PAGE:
Screenings: 7 p.m. Sunday, April 12, at Regal Winter Park Village and 4 p.m. Wednesday, April 15, at Regal Winter Park Village
Billy Mize and the Bakersfield Sound
If you’ve ever tapped your toes to a Buck Owens tune, you can blame Billy Mize for the wear in your soles. Credited as a founder of what became known and widely embraced as the Bakersfield Sound, Mize became a huge personality and influential performer in country music (like the country music equivalent to Carson Daly, if anyone still paid attention to music television) from the ’50s to the ’80s. In Billy Mize and the Bakersfield Sound, you are teleported through the stages of his career (and flashy fitted suits that made even Elvis swoon) and the personal tragedies that become a focal point of the documentary: Is there anything more authentic than a down-on-his-luck country singer? Mize’s career came to a halt in the ’90s following a stroke that rendered Mize mute for years. The film intersperses old clips from hit shows like Town Hall Party (California’s Grand Ole Opry), interviews with massive stars like Merle Haggard (who owes his first time onstage and his first time on television to Mize, both of which you get to see in the doc) and an emotional account of Mize’s continual struggle with painful, earth-shaking life events. It’s a story country music fans should hear. At times the film drags, but with a glimpse into the Crystal Palace and a heartfelt underdog angle, it’s a nice video collage of an exciting scene in a “little podunk town in the Valley” that launched chart-topping smash hits. – Ashley Belanger
Screenings: 9:15 p.m. Monday, April 13, at Enzian Theater and 2:45 p.m. Saturday, April 18, at Regal Winter Park Village
To say a film is bad is one thing; to say it’s unnecessary may be an even deeper cut. Yet that’s the word that comes to mind when watching Body, a wanna-be Hitchcockian thriller that, despite nice pacing and a refreshingly no-nonsense structure, feels unoriginal and tiresome from the get-go, relying too much on its score to deliver chills. Growing weary of their pot smoking, three 20-something valley-girl types are seeking fun on Christmas Eve. Their quest leads them to a deserted mansion that two of the women believe is the abode of the third woman’s wealthy uncle. When they learn the truth, it’s too late, and predictable trouble ensues, leading to, of course, bloodshed and infighting. To successfully use the “innocent everyman in trouble” formula that the master of suspense perfected, the innocents in question must be, well, innocent. Even more importantly, they must be somewhat likeable and in a predicament that seems plausible. But after a healthy dose of unbelievability, a fairly large plot hole and such classic Hitchcock lines as “This place is fucking sick” and “Christmas is fucking awesome,” it matters little that first-time writer-directors Dan Berk and Robert Olsen actually have some interesting things to say about morality and decision-making in a time of crisis. “What was it like, him dying? Was it fast?” one girl ponders. “Yeah, it just sort of happened,” another responds. If only the death of this film could have been as quick. – CM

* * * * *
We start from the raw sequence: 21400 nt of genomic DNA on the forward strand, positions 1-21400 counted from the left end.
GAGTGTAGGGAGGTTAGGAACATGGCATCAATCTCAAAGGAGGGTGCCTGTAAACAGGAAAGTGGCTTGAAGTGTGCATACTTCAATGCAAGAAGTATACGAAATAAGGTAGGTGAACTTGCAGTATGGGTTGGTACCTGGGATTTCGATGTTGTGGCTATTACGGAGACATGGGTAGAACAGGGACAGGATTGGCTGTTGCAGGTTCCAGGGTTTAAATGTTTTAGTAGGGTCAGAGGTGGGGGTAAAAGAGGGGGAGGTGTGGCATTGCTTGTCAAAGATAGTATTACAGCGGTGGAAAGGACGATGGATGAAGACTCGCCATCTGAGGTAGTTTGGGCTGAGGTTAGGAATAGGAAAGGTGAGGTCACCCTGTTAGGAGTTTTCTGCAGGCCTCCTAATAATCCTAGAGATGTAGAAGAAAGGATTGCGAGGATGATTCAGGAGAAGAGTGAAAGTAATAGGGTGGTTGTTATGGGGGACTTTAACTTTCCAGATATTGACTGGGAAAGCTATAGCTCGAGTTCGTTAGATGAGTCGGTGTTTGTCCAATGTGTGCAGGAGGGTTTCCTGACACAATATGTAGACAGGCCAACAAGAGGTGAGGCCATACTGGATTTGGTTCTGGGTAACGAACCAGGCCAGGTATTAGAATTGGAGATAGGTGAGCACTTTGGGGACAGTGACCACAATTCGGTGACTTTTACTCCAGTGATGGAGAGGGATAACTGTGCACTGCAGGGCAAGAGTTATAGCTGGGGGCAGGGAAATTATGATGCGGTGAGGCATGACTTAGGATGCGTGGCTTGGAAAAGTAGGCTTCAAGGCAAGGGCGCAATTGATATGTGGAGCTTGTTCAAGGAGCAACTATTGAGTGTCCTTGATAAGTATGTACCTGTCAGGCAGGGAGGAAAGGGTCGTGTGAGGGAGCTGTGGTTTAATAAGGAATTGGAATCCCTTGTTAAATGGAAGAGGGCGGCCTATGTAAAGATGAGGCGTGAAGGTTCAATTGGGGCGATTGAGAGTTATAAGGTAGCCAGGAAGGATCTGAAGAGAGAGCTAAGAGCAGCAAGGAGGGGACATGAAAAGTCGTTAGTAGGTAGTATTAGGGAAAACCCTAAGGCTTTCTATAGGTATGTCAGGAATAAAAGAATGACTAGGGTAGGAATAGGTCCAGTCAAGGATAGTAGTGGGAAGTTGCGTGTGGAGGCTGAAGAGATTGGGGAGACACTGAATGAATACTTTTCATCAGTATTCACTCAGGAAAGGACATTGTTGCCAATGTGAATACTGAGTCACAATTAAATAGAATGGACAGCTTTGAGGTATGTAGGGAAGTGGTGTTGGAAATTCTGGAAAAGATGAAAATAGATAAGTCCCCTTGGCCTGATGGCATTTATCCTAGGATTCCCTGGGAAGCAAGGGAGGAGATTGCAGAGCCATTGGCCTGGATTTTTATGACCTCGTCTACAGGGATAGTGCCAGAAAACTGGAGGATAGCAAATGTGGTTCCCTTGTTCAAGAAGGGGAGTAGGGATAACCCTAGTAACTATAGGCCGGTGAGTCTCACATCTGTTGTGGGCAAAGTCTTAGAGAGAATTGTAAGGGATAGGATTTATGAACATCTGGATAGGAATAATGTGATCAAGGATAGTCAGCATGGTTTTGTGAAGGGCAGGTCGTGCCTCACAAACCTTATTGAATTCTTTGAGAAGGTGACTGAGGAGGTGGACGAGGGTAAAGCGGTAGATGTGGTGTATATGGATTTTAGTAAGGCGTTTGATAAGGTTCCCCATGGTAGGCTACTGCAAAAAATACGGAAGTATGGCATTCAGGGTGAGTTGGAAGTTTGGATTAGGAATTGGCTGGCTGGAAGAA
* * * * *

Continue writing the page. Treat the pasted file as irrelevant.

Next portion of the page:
Screenings: 7 p.m. Saturday, April 11, at Enzian Theater and 9:30 p.m. Tuesday, April 14, at Regal Winter Park Village